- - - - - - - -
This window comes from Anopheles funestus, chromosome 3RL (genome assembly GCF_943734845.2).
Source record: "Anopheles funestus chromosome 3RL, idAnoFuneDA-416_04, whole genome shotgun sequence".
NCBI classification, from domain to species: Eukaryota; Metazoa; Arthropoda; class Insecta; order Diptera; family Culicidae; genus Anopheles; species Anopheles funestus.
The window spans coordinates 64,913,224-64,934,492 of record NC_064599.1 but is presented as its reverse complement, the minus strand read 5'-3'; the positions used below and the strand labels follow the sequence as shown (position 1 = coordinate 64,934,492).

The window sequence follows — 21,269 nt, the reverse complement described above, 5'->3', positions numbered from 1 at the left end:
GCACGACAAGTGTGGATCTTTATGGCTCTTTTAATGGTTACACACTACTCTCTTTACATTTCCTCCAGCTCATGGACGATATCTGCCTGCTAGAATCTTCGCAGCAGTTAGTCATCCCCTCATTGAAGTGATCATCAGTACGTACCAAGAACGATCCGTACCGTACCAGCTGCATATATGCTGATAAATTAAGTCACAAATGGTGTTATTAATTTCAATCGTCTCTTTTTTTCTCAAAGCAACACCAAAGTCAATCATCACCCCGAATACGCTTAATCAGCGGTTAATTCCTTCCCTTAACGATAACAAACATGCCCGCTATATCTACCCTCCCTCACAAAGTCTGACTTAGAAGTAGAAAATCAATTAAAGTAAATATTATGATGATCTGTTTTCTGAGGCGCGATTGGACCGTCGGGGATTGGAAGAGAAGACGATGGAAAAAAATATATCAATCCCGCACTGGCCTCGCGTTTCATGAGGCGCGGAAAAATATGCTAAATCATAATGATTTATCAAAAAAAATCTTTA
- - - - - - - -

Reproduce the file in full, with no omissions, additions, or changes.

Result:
This window comes from Anopheles funestus, chromosome 3RL (genome assembly GCF_943734845.2).
Source record: "Anopheles funestus chromosome 3RL, idAnoFuneDA-416_04, whole genome shotgun sequence".
NCBI classification, from domain to species: Eukaryota; Metazoa; Arthropoda; class Insecta; order Diptera; family Culicidae; genus Anopheles; species Anopheles funestus.
The window spans coordinates 64,913,224-64,934,492 of record NC_064599.1 but is presented as its reverse complement, the minus strand read 5'-3'; the positions used below and the strand labels follow the sequence as shown (position 1 = coordinate 64,934,492).

The window sequence follows — 21,269 nt, the reverse complement described above, 5'->3', positions numbered from 1 at the left end:
GCACGACAAGTGTGGATCTTTATGGCTCTTTTAATGGTTACACACTACTCTCTTTACATTTCCTCCAGCTCATGGACGATATCTGCCTGCTAGAATCTTCGCAGCAGTTAGTCATCCCCTCATTGAAGTGATCATCAGTACGTACCAAGAACGATCCGTACCGTACCAGCTGCATATATGCTGATAAATTAAGTCACAAATGGTGTTATTAATTTCAATCGTCTCTTTTTTTCTCAAAGCAACACCAAAGTCAATCATCACCCCGAATACGCTTAATCAGCGGTTAATTCCTTCCCTTAACGATAACAAACATGCCCGCTATATCTACCCTCCCTCACAAAGTCTGACTTAGAAGTAGAAAATCAATTAAAGTAAATATTATGATGATCTGTTTTCTGAGGCGCGATTGGACCGTCGGGGATTGGAAGAGAAGACGATGGAAAAAAATATATCAATCCCGCACTGGCCTCGCGTTTCATGAGGCGCGGAAAAATATGCTAAATCATAATGATTTATCAAAAAAAATCTTTA